Black August

Black AugustFrom Kayla Reed, Co-Founder and Political Strategist, Electoral Justice Project of the Movement for Black Lives (in an email sent Friday, August 7, 2020).

Fifty years ago, today — August 7, 1970 — Jonathan Jackson was killed in northern California while attempting to liberate a group of Black freedom fighters known as the Soledad Brothers, of which his brother, George Jackson, was a part. The Soledad Brothers inspired hunger strikes and protests, bringing attention to the atrocities of the prison industrial complex and its architects. George was killed by the state a little over a year later on August 21, 1971 as he, too, attempted to liberate folks from prison.

This Black August, we honor Black freedom fighters who have long fought to abolish U.S. systems of punishment and mass incarceration, to end the war on Black people.

  • Assata Shakur – Black Panther Party and Black Liberation Army leader who became a U.S. political prisoner, forced to find exile in Cuba in 1979, where she lives today.
  • MOVE 9 – Nine members of MOVE that were unjustly imprisoned after police invaded the communal home where they fought for Black power in Philadelphia. The MOVE 9 included four Black women: Debbie Sims Africa, Janine Phillips Africa, Merle Austin Africa, and Janet Holloway Africa.
  • Queen Mother Moore – A Harlem-based civil rights activist, who organized with Marcus Garvey’s Universal Negro Improvement Association, and founded several organizations of her own. She dedicated her long life to Black liberation and pan-Africanism.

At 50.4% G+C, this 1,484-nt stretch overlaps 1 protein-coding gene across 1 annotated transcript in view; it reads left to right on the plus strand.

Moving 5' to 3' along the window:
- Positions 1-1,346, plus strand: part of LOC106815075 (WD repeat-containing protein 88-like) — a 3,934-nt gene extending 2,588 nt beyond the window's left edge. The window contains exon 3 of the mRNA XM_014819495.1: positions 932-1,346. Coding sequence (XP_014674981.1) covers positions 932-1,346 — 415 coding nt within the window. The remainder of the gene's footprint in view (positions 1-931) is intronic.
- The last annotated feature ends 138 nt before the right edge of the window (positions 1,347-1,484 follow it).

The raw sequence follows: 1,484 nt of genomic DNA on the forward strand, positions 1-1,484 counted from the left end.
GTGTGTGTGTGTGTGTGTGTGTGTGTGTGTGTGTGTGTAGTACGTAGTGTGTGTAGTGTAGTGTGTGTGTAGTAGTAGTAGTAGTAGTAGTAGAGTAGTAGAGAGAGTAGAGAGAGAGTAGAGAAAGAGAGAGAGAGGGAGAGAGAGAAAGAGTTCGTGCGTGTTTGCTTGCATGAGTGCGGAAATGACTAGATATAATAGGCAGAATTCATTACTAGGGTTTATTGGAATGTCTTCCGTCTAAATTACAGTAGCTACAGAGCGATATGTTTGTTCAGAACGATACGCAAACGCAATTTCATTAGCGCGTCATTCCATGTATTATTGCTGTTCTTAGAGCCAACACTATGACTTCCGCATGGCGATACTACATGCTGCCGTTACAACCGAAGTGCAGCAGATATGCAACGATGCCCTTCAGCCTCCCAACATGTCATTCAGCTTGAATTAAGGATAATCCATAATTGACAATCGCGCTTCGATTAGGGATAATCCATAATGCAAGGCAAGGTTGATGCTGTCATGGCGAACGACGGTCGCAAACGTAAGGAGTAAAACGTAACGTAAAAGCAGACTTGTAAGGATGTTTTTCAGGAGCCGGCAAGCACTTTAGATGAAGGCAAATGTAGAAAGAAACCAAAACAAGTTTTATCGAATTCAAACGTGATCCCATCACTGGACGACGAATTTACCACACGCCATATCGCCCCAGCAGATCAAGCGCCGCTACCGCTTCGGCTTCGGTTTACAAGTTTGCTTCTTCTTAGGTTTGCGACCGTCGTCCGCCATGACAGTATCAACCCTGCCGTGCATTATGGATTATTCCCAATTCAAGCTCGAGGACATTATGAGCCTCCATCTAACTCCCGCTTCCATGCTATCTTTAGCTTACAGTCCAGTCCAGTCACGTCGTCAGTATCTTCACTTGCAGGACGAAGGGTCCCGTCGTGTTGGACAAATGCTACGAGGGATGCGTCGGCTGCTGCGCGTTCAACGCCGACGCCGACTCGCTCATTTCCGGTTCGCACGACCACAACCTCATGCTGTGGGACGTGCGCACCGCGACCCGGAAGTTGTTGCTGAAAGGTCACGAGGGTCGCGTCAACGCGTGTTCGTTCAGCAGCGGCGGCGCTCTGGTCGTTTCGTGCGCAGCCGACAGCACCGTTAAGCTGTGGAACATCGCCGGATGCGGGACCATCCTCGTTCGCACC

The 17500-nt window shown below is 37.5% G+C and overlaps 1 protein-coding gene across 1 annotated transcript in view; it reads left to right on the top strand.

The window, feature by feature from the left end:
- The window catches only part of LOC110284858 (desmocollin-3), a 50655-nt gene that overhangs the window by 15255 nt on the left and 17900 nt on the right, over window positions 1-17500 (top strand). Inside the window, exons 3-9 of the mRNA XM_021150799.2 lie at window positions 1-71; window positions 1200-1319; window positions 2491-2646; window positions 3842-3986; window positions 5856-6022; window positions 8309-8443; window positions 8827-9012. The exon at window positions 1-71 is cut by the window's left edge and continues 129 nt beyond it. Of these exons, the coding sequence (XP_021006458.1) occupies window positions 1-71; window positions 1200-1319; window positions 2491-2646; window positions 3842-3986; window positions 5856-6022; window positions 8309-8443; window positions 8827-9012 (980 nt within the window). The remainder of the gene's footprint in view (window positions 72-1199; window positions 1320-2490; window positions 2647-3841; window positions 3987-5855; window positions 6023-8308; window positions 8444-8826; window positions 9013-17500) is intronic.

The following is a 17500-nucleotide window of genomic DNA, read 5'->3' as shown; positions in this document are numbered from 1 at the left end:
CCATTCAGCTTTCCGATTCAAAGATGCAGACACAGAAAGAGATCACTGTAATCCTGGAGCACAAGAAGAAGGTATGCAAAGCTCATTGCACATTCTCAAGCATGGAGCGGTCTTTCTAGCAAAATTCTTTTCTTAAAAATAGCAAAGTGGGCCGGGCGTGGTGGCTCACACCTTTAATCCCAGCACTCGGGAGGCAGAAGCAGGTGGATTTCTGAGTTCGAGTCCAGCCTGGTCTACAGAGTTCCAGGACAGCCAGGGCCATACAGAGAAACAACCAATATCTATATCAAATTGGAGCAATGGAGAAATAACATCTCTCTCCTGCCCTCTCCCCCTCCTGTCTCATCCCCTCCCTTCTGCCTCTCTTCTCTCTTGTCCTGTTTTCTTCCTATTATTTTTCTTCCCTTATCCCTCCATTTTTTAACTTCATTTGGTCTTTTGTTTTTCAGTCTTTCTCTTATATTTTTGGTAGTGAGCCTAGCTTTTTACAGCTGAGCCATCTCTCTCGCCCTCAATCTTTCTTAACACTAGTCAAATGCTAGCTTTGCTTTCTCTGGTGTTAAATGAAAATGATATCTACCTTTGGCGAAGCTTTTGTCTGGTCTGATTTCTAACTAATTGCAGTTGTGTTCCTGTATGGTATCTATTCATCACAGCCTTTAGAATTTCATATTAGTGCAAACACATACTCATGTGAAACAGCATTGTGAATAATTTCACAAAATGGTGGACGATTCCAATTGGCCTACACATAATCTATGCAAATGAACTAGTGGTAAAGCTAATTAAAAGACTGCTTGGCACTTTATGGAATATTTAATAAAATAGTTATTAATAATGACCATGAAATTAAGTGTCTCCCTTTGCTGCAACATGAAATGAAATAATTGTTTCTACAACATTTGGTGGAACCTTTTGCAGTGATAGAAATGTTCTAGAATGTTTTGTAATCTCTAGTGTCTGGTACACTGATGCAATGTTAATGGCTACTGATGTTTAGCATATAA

• Nehanda Abiodun – A Black revolutionary leader and anti-drug radical who also found exile in Cuba after the U.S. attempted to make her a political prisoner. Nehanda was a leading organizer with Malcolm X Grassroots Movement and New Afrikan organizations. In Cuba, she became known as the Godmother of Cuban Hip-Hop.
  • Angela Davis – Black Panther Party leader and decades-long freedom fighter dedicated to abolition and Black liberation; active in today’s liberatory movements, reminding us: “freedom is a constant struggle.”

This Black August, we follow in the footsteps of Black radicals in the fight for liberation.

Revolutionary moments such as the Watts Uprising, Haitian Revolution, Nat Turner Rebellion, Fugitive Slave Law Convention, and March on Washington all happened in August. Many revolutionaries including Marcus Garvey and Fred Hampton were born in August.

Our fight for abolition and an end to the war on Black people continues. We carry on the legacy of the radicals who came before us, and we are guided by a Black queer feminist vision that shows us how to lead with care and justice. The 2020 Black National Convention will offer a Black revolutionary space to move an unapologetically Black national agenda.

Let’s carry on the legacy of Black August:

 

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